HPS vs LED
An Essential Grow Light Comparison Guide
It’s inevitable: once you begin growing Cannabis, you’ll eventually wade into the controversial debate of which grow light is best.
Factions on each end claim their preferred lighting method produces more cannabis buds than all other options.
Join us as we compare and contrast metal halide, high-pressure sodium, CFL, plasma and LED grow lights to determine which system works best for you.
The Difficulty in Choosing the Right Grow Light
Your Grow Room. Your Choice
Types of Plants
Grow Room Temperature
Types of Grow Lights
The Stages of Growth
Ease of Use and Doing it Yourself
The Difficulty in Choosing the Right Grow Light
When I first started growing, I made the mistake of looking into articles that boldly declared a winner between MH vs. HPS, LED vs. MH, CFL vs. HPS, and HPS vs. LED.
It’s not that these weren’t helpful, it’s that some lights work well in one scenario and not so well at another.
The various growth stages of plants require different intensities of light, and each of the lights that we’re going to cover in this article all has different power outputs and wavelengths.
It’s for these reasons that we’re discussing the pros and cons of each light so that you’re equipped with a well-rounded education so you can make the best choice on your own.
Your Grow Room. Your Choice
It’s essential for us to note that each and every grow room will be different.
This is why we can say that there is no “ultimate” setup, but only appropriate lighting.
It’s your job to adequately determine a few factors before you begin searching for the best grow light, whether it be Metal Halide, HPS, LED or CFL bulbs.
Room to Grow: HPS vs LED
Are you growing in a grow tent or in a warehouse? Although these two examples are polar opposites, they still ask the same question. The space of your grow room will significantly impact your decision on which lights to purchase.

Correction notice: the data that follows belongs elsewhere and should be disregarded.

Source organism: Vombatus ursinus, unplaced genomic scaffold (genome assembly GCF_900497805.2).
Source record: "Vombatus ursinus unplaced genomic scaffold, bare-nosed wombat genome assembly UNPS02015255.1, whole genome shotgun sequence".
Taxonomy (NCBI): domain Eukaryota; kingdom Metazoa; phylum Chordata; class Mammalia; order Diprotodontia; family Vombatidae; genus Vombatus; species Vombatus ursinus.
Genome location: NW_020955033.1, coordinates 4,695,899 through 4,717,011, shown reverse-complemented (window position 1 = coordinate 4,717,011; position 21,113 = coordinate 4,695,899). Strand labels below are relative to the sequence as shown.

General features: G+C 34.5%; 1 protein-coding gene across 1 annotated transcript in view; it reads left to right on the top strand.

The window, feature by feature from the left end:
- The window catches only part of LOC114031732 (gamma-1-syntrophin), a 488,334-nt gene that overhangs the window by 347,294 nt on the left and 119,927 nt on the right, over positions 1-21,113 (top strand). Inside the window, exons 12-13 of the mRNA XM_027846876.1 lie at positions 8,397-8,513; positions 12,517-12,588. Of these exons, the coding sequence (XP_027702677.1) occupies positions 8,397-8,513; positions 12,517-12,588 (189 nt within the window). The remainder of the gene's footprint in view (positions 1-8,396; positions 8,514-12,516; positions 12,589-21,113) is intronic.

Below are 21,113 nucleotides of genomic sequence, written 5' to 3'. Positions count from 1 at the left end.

When growing in an 8’x8’ grow tent, your initial thought shouldn’t be to go for the power-saving CFL bulbs. Although CFLs are incredibly economical and emit little heat, they’re inadequate to cover the footprint required in an 8’x8’ grow tent.
Instead, a decision between metal halide and high-pressure sodium should be considered, and especially the wattage of the bulb.
The higher the wattage, the higher the hood can be placed, therefore increasing the available light footprint. Of course, with each inch raised, the lumens emitted will have a diminishing effect
Types of Plants
The types of plants that you decide to grow are also going to impact your lighting choice.
Growing a 6’ Cannabis sativa strain?
Well then, depending on the available height in your grow room, you may be better off with a flat lighting system such as LEDs
If you decide to super-crop an already-bushy Cannabis indica strain, then you’ll need the most extensive lumen footprint available. This may be in the form of a high-intensity discharge (HID) light, such as metal halide or high-pressure sodium.
Maybe you’ve decided to keep your cannabis plants small, but pack as many into your grow room with the Sea of Green (SOG) technique.
Since canopy height should be uniform and the apical portion of the plant is where you’re focusing all the light on, then a LED system or even CFL lights could do the trick.
Grow Room Temperature
I’ve grown in just about every temperature imaginable.
I’ve grown in humid summer conditions in unventilated attics and sub-zero winters in un-insulated out-houses.
Although other vital aspects come into play when it comes to grow room temperature, lighting choice can make or break your operation.
When growing in an already hot environment, a 1,000-watt HPS just isn’t feasible. Nor is a set of 600-watt MH. What is reasonable is a low heat-emitting light such as CFLs and LEDs.
These efficient systems will still pump out lumens while simultaneously having little effect on the overall temperature of the grow room.
When growing in a frigid environment, low-heat emitting lights are not the best option because your plants will become affected by the cold temperature.
This is the case where a 1,000-watt HPS will come in handy, and effectively raise the overall temperature while shining vital lumens directly at your plants.
Now that we’ve got the basic considerations under our belt. Let’s take an in-depth look at each available light
Types of Grow Lights
When it comes to growing indoors, there are a few tried and tested grow light systems you can’t go wrong with.
They go by many different names, So let’s take a closer look…
Metal Halide (MH)
Metal halide is a HID style grow light. It comes in a wide range of wattages, from 250 to 1,000. MHs have been used in growing cannabis because they emit a strong blue wavelength, which helps the vegetative phase of growth.
Studies have shown that the blue wavelength in light increases the overall growth of plants.